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I am reading the book "1100 words you need to know" and I face with a strange sentence:

“A little drummer boy grinned in me face whin I had admonished him wid the buckle av my belt for riotin’ all over the place.”

Also, I have another problem with some words such as "wid" and "av" in this sentence. I find a little description for wid in this link that explains wid is dialectal variant of "WITH". It is possible that "whin" and "av" be dialectal variant of "WHEN" and "OF", respectively?

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    Your conjecture is correct. Also, "me" is being used as a dialectal variant of "my."
    – Sven Yargs
    Aug 28, 2019 at 17:25

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I think the context is to be spoken/read with an accent. Where the grammatically correct sentence as far as American english would be:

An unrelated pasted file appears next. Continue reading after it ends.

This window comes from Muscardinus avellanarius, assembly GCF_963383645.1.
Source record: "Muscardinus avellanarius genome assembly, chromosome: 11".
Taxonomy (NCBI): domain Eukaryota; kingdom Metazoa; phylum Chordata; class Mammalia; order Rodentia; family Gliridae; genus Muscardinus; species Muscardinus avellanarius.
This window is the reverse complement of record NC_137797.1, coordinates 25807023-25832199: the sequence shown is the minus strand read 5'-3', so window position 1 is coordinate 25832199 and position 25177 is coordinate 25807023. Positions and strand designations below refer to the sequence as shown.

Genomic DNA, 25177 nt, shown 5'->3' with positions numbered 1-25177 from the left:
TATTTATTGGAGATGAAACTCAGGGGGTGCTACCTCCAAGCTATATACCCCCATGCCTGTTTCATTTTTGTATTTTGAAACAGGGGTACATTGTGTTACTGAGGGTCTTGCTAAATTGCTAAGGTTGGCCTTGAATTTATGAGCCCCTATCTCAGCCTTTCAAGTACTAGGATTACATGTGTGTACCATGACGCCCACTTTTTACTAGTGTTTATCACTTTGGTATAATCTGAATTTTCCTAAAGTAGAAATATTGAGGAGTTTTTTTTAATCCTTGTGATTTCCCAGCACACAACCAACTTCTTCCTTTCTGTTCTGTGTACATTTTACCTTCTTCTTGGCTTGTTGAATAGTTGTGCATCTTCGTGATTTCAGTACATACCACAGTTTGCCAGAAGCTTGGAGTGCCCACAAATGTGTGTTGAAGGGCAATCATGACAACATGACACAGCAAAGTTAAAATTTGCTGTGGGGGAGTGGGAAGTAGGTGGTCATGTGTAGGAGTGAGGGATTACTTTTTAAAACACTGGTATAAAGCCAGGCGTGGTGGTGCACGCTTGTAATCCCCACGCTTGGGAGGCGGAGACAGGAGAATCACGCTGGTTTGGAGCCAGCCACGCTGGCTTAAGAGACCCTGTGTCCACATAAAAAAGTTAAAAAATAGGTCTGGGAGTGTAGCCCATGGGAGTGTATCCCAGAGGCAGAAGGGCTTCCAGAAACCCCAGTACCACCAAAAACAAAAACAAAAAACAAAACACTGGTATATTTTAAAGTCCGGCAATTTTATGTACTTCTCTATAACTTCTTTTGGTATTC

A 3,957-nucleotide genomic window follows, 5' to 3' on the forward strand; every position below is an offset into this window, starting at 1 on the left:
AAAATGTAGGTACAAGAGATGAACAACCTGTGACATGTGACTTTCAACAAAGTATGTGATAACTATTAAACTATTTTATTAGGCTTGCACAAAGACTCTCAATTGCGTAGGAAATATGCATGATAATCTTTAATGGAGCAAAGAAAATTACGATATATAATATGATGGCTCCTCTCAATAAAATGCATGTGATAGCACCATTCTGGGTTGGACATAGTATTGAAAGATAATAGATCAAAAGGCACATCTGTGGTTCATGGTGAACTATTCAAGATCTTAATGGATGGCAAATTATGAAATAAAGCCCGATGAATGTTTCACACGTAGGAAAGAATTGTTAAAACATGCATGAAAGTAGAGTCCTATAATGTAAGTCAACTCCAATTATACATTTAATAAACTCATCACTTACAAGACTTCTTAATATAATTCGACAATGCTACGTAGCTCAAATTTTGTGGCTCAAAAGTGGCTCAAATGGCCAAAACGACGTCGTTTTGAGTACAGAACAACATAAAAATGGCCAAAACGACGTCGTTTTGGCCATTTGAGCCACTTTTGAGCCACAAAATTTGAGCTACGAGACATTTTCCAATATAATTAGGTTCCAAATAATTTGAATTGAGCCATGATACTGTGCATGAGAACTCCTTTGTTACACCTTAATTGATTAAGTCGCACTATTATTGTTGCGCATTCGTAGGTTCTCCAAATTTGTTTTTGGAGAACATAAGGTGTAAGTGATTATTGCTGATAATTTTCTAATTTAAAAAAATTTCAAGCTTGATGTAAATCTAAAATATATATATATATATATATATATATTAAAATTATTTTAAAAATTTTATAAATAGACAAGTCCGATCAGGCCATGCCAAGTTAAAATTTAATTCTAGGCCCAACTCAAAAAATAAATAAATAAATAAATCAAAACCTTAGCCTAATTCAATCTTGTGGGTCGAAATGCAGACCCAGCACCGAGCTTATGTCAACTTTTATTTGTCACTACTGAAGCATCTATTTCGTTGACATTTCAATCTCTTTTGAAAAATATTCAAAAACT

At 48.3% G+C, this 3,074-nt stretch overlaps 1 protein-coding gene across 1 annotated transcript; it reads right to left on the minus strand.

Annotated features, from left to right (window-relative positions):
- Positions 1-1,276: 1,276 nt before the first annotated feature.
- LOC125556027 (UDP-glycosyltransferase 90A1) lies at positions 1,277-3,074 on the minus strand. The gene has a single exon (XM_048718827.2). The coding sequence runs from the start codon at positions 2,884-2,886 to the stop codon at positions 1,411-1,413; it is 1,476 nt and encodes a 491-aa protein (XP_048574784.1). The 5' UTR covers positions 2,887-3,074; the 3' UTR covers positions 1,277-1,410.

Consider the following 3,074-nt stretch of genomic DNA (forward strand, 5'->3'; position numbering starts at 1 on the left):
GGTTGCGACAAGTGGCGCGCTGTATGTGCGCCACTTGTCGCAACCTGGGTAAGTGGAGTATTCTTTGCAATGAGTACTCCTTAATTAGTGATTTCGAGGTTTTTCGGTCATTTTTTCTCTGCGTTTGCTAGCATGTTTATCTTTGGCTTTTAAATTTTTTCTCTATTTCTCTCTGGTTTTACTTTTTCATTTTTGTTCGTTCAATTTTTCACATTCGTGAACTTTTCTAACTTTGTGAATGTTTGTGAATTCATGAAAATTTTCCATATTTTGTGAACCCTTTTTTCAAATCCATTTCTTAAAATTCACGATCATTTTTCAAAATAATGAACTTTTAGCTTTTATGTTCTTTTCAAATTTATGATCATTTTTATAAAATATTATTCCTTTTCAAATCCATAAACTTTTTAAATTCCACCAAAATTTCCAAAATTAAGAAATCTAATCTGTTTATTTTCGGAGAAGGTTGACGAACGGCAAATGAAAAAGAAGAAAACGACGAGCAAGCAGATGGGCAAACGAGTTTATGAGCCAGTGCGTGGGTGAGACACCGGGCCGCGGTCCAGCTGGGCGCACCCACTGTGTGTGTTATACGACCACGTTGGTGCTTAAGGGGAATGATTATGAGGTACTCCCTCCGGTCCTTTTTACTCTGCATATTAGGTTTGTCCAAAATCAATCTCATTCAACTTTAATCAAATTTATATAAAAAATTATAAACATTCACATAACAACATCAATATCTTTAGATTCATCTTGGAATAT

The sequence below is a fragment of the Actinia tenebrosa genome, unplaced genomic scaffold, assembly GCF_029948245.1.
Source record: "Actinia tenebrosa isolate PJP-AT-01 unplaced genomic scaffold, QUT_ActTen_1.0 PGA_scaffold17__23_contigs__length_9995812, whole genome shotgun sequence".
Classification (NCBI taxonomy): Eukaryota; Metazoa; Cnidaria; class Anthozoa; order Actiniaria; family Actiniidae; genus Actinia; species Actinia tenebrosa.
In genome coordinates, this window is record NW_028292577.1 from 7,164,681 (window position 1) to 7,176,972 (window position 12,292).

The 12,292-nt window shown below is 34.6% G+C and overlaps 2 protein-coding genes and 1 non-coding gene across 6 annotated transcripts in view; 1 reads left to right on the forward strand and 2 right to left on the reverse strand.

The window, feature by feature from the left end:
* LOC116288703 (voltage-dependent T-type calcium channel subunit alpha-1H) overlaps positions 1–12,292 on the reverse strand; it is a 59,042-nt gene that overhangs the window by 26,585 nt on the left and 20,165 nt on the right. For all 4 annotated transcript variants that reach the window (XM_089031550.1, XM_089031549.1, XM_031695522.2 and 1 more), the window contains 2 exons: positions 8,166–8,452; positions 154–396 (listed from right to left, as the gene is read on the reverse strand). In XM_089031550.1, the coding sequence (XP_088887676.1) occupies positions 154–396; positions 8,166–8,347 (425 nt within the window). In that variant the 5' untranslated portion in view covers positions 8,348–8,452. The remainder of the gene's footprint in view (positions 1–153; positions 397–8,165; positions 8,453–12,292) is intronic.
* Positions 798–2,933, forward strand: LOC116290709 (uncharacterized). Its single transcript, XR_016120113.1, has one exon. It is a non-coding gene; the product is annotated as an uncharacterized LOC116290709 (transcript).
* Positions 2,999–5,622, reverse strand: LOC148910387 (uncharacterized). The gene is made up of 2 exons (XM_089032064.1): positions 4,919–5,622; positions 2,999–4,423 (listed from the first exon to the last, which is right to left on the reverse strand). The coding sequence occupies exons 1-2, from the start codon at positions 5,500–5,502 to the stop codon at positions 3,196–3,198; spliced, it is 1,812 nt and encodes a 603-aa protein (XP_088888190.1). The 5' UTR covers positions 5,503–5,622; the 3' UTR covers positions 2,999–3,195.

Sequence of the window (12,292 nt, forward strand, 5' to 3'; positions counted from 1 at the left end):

A little drummer boy grinned in my face when I had admonished him with the buckle of my belt for riotin’ all over the place

So I would say yes you are correct in thinking they are dialectal variants of those words.

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    Why leave "riotin'" if you're correcting all the other colloquialisms?
    – Juhasz
    Aug 28, 2019 at 17:43
  • It looks like a representation of an Irish accent. My guess is that it's the Kipling character Private Mulvaney. Odd that it should be quoted out of context with no explanation of the unconventional spellings. Aug 29, 2019 at 8:30

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